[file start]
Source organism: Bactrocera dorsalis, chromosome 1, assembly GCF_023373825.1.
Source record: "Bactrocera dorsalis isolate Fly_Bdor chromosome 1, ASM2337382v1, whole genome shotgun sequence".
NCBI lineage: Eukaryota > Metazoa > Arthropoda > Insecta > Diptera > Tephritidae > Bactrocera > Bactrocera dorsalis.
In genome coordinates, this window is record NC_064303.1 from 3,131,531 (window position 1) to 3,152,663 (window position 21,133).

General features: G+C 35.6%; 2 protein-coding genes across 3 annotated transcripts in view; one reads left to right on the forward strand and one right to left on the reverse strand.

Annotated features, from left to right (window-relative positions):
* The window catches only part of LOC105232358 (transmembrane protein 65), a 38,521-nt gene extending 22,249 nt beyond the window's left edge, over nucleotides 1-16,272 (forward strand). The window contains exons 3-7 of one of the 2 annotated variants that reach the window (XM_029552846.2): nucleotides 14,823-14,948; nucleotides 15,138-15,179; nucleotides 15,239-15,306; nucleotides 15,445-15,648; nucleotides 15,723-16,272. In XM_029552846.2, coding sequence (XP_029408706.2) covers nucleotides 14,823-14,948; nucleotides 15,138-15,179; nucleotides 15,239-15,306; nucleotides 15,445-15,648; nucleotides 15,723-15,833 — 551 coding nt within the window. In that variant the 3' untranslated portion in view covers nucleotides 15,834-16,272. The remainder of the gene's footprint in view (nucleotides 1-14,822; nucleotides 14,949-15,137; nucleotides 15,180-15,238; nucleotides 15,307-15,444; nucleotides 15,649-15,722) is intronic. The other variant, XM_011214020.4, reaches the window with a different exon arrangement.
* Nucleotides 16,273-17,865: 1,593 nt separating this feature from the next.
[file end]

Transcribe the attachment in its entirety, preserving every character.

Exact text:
Source organism: Bactrocera dorsalis, chromosome 1, assembly GCF_023373825.1.
Source record: "Bactrocera dorsalis isolate Fly_Bdor chromosome 1, ASM2337382v1, whole genome shotgun sequence".
NCBI lineage: Eukaryota > Metazoa > Arthropoda > Insecta > Diptera > Tephritidae > Bactrocera > Bactrocera dorsalis.
In genome coordinates, this window is record NC_064303.1 from 3,131,531 (window position 1) to 3,152,663 (window position 21,133).

General features: G+C 35.6%; 2 protein-coding genes across 3 annotated transcripts in view; one reads left to right on the forward strand and one right to left on the reverse strand.

Annotated features, from left to right (window-relative positions):
* The window catches only part of LOC105232358 (transmembrane protein 65), a 38,521-nt gene extending 22,249 nt beyond the window's left edge, over nucleotides 1-16,272 (forward strand). The window contains exons 3-7 of one of the 2 annotated variants that reach the window (XM_029552846.2): nucleotides 14,823-14,948; nucleotides 15,138-15,179; nucleotides 15,239-15,306; nucleotides 15,445-15,648; nucleotides 15,723-16,272. In XM_029552846.2, coding sequence (XP_029408706.2) covers nucleotides 14,823-14,948; nucleotides 15,138-15,179; nucleotides 15,239-15,306; nucleotides 15,445-15,648; nucleotides 15,723-15,833 — 551 coding nt within the window. In that variant the 3' untranslated portion in view covers nucleotides 15,834-16,272. The remainder of the gene's footprint in view (nucleotides 1-14,822; nucleotides 14,949-15,137; nucleotides 15,180-15,238; nucleotides 15,307-15,444; nucleotides 15,649-15,722) is intronic. The other variant, XM_011214020.4, reaches the window with a different exon arrangement.
* Nucleotides 16,273-17,865: 1,593 nt separating this feature from the next.